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Omaha Magazine

Tying North Omaha to Strong Families and Vibrant Businesses

Mar 01, 2021 11:34AM ● By Dawn Gonzales
lavonya goodwin in community garden

Photography by Bill Sitzmann

A person can learn a lot about a neighborhood by spending some time picking up trash during a community cleanup day. According to LaVonya Goodwin, one learns about the people and problems associated with it. 

She spoke from experience, as she has organized multiple cleanup days over the last few years, specifically along and near North 24th Street, right in the heart of her North Omaha neighborhood. Cleanup days so are successful they have ignited major change among residents and business owners who want something better.

Goodwin, an Omaha native, has strong ties to North Omaha, especially North 24th Street. Her father-in-law, Dan Goodwin Sr., operated the longest running barbershop in Nebraska, Goodwin’s Spencer Street Barbershop. Now, Dan Goodwin Jr. continues the legacy of the shop, owning the building and a home nearby.  LaVonya is acutely familiar with all that goes on near the neighborhood and its vibrant and storied history that stretches back before the race riots of the 1960s.

“If we think we are fighting race now, what were our great-grandparents fighting back then?” Goodwin asked. “There has been an us-against-them mentality. Lack of trust, a racially charged environment, and violence in the streets. It makes it hard to communicate when there is all this going on and it is hard to communicate it in a racially charged [year].”

Goodwin said that the environment of 2020 brought up all the past realities of race and still has people wondering if we believed a lie about America being past the racial biases and inequities, specifically on North 24th Street. “You can’t sweep the reality under the rug. You still have to motivate people for a new day,” Goodwin said.  

Her motivation comes from a vision she has for making her community better. To not only engage those who live and work near North 24th Street, but to get the City of Omaha involved. The neighborhood cleanups that Goodwin established while leading the Global Leadership Group, a local nonprofit established to “restore North 24th Street to a place where strong families live, vibrant businesses thrive, and beautiful neighborhoods grow” was the spark needed for change. Cleaning up was just the start. It would take many conversations and enough people who wanted to be included in the action of creating a more vibrant neighborhood to make a change for the better.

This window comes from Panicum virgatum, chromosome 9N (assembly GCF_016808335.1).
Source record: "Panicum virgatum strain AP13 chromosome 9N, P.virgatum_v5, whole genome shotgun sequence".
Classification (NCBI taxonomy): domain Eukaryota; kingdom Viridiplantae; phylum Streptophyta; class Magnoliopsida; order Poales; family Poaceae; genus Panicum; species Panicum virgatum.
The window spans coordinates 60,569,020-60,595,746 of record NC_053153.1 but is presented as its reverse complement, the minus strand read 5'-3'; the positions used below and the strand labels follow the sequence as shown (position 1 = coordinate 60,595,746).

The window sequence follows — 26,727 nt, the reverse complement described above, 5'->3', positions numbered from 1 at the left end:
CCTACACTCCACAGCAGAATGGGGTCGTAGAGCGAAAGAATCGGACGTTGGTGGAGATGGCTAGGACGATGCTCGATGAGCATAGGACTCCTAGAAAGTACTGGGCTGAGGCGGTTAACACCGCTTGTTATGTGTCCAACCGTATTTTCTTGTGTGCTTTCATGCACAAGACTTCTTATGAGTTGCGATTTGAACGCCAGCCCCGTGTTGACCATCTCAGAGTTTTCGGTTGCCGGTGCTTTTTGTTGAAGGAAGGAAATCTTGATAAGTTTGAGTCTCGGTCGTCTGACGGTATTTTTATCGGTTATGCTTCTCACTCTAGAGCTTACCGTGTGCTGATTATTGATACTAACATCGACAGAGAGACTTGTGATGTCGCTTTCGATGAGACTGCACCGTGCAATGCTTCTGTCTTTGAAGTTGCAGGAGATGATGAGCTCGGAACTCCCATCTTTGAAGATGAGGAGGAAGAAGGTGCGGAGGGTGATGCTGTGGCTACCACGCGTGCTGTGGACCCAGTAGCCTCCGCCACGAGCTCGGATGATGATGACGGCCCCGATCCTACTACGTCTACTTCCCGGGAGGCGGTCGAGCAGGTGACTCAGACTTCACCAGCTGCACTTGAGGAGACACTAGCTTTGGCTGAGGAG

“In 2018 we realized there was a need for a business improvement district,” Goodwin said. “It is amazing what you learn about a community by picking up trash. You can’t walk along the sidewalks because they are original brick sidewalks, never concrete. People with disabilities were maneuvering in the street because it was safer to do that than navigate the uneven bricks which were laid decades ago.”

She said that there are many commercial property owners and a strong rental population in the area. The business district would give the group what was needed to help repair infrastructure and improve aesthetic. By February 2019, she and her group of volunteers had invited everyone in the area, with about 70 people who wanted the idea to move forward. Goodwin began with an interim board of 11 community members who were committed to the process, and on June 2, 2020, the group received approval from the City of Omaha for the creation of the North 24th Street Business Improvement District. This is one of only six in Omaha.

Goodwin explained that there is a bureaucratic process to establish a business improvement district, and she makes it clear that it is not a neighborhood association, not a business association—it is established by state statute with the board being appointed by the mayor and approved by city council. This BID (business improvement district) is the first of its kind for North Omaha. Consisting primarily of commercial property, the district is bounded by Meredith and Cuming streets from 22nd to 25th streets. 

Chris Rodgers, Douglas County Commissioner representing District 3, has known Goodwin since summer 1992 when the two worked as college interns at the Omaha World-Herald. “LaVonya has the organizational skills and the know-how to get it done,” Rodgers said. “The time was right for this business improvement district to happen and she has the work ethic and authenticity to have it all come together.”

Rodgers also said that with her commitment and family ties in the North Omaha community, Goodwin has the support from business owners to help make it successful. 

Three part-time groundskeepers were hired and started in August to assist with litter control. Goodwin wants results that people can see immediately, and she is working to ensure there is visible progress. Vacant lots have been cleaned up, the Global Leadership Group has purchased some of these, and a community garden has produced food and friendships among those tending it. 

“Now we are getting our arms around it. We will soon launch a streetscape plan that will be like the Benson BID and will include a $1.3 million landscaping and street plan,” Goodwin said with excitement. 

As a city councilman, Rodgers said it is his job to make sure the corridor is strong. “North 24th Street is powerful in its symbolism. It is the heart of North Omaha and you can just feel the momentum growing,” he added. 

Goodwin said the end goal is economic development of this once thriving business district. “The riots were the beginning of the decline. I want to see multiple businesses return to the area…a pharmacy, grocery stores, doctors, dentists, movie theaters, making it more attractive to residents and businesses.” 

This article was printed in the March/April 2021 edition of Omaha Magazine. To receive the magazine, click here to subscribe.